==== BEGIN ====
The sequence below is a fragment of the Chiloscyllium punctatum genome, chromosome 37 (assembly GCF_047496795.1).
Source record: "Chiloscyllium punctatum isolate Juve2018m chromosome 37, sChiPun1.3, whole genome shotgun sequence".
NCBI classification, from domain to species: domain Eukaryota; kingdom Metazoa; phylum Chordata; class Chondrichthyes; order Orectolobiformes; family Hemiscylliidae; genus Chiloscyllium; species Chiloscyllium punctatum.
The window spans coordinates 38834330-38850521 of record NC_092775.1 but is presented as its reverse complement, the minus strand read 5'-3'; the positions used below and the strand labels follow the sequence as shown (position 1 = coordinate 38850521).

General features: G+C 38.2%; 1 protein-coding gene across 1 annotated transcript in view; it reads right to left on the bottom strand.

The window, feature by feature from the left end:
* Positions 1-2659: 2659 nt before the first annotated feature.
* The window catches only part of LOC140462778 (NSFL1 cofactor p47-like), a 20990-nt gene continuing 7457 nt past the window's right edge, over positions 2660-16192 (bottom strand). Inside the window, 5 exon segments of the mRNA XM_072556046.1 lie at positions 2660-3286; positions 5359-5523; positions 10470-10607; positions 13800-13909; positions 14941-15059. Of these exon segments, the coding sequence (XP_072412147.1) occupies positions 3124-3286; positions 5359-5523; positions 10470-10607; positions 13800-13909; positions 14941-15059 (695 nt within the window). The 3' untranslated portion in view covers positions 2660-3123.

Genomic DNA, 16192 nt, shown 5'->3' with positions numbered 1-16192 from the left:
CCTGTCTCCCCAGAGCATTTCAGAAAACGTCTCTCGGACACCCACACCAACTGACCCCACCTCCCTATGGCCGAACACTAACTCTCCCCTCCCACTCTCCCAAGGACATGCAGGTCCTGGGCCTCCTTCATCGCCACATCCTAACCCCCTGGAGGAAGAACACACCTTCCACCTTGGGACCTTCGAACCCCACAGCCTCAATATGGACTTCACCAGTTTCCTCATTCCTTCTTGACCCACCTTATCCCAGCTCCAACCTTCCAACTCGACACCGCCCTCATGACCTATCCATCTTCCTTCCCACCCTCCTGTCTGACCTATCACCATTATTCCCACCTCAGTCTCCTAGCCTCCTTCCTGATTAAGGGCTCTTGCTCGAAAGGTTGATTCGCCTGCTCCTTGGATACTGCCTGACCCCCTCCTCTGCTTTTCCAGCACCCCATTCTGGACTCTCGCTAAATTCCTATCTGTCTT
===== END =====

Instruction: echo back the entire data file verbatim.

The sequence below is a fragment of the Chiloscyllium punctatum genome, chromosome 37 (assembly GCF_047496795.1).
Source record: "Chiloscyllium punctatum isolate Juve2018m chromosome 37, sChiPun1.3, whole genome shotgun sequence".
NCBI classification, from domain to species: domain Eukaryota; kingdom Metazoa; phylum Chordata; class Chondrichthyes; order Orectolobiformes; family Hemiscylliidae; genus Chiloscyllium; species Chiloscyllium punctatum.
The window spans coordinates 38834330-38850521 of record NC_092775.1 but is presented as its reverse complement, the minus strand read 5'-3'; the positions used below and the strand labels follow the sequence as shown (position 1 = coordinate 38850521).

General features: G+C 38.2%; 1 protein-coding gene across 1 annotated transcript in view; it reads right to left on the bottom strand.

The window, feature by feature from the left end:
* Positions 1-2659: 2659 nt before the first annotated feature.
* The window catches only part of LOC140462778 (NSFL1 cofactor p47-like), a 20990-nt gene continuing 7457 nt past the window's right edge, over positions 2660-16192 (bottom strand). Inside the window, 5 exon segments of the mRNA XM_072556046.1 lie at positions 2660-3286; positions 5359-5523; positions 10470-10607; positions 13800-13909; positions 14941-15059. Of these exon segments, the coding sequence (XP_072412147.1) occupies positions 3124-3286; positions 5359-5523; positions 10470-10607; positions 13800-13909; positions 14941-15059 (695 nt within the window). The 3' untranslated portion in view covers positions 2660-3123.

Genomic DNA, 16192 nt, shown 5'->3' with positions numbered 1-16192 from the left:
CCTGTCTCCCCAGAGCATTTCAGAAAACGTCTCTCGGACACCCACACCAACTGACCCCACCTCCCTATGGCCGAACACTAACTCTCCCCTCCCACTCTCCCAAGGACATGCAGGTCCTGGGCCTCCTTCATCGCCACATCCTAACCCCCTGGAGGAAGAACACACCTTCCACCTTGGGACCTTCGAACCCCACAGCCTCAATATGGACTTCACCAGTTTCCTCATTCCTTCTTGACCCACCTTATCCCAGCTCCAACCTTCCAACTCGACACCGCCCTCATGACCTATCCATCTTCCTTCCCACCCTCCTGTCTGACCTATCACCATTATTCCCACCTCAGTCTCCTAGCCTCCTTCCTGATTAAGGGCTCTTGCTCGAAAGGTTGATTCGCCTGCTCCTTGGATACTGCCTGACCCCCTCCTCTGCTTTTCCAGCACCCCATTCTGGACTCTCGCTAAATTCCTATCTGTCTT